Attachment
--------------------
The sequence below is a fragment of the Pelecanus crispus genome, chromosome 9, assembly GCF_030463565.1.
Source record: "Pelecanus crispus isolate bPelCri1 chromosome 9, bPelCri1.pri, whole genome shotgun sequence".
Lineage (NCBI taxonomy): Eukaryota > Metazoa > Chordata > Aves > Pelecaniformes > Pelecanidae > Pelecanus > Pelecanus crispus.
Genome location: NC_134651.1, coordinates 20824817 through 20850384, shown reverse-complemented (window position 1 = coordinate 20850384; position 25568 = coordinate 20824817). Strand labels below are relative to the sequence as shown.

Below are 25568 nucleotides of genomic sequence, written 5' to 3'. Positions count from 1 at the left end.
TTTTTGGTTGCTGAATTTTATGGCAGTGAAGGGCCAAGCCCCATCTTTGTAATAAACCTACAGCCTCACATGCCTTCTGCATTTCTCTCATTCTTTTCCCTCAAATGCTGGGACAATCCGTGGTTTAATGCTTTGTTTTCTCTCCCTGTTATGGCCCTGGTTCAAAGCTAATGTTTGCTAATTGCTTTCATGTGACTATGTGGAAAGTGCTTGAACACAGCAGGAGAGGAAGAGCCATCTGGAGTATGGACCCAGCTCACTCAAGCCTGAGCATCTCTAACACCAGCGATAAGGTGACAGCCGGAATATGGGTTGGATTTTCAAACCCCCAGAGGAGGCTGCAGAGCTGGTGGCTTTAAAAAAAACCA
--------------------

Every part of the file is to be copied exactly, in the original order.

The sequence below is a fragment of the Pelecanus crispus genome, chromosome 9, assembly GCF_030463565.1.
Source record: "Pelecanus crispus isolate bPelCri1 chromosome 9, bPelCri1.pri, whole genome shotgun sequence".
Lineage (NCBI taxonomy): Eukaryota > Metazoa > Chordata > Aves > Pelecaniformes > Pelecanidae > Pelecanus > Pelecanus crispus.
Genome location: NC_134651.1, coordinates 20824817 through 20850384, shown reverse-complemented (window position 1 = coordinate 20850384; position 25568 = coordinate 20824817). Strand labels below are relative to the sequence as shown.

Below are 25568 nucleotides of genomic sequence, written 5' to 3'. Positions count from 1 at the left end.
TTTTTGGTTGCTGAATTTTATGGCAGTGAAGGGCCAAGCCCCATCTTTGTAATAAACCTACAGCCTCACATGCCTTCTGCATTTCTCTCATTCTTTTCCCTCAAATGCTGGGACAATCCGTGGTTTAATGCTTTGTTTTCTCTCCCTGTTATGGCCCTGGTTCAAAGCTAATGTTTGCTAATTGCTTTCATGTGACTATGTGGAAAGTGCTTGAACACAGCAGGAGAGGAAGAGCCATCTGGAGTATGGACCCAGCTCACTCAAGCCTGAGCATCTCTAACACCAGCGATAAGGTGACAGCCGGAATATGGGTTGGATTTTCAAACCCCCAGAGGAGGCTGCAGAGCTGGTGGCTTTAAAAAAAACCA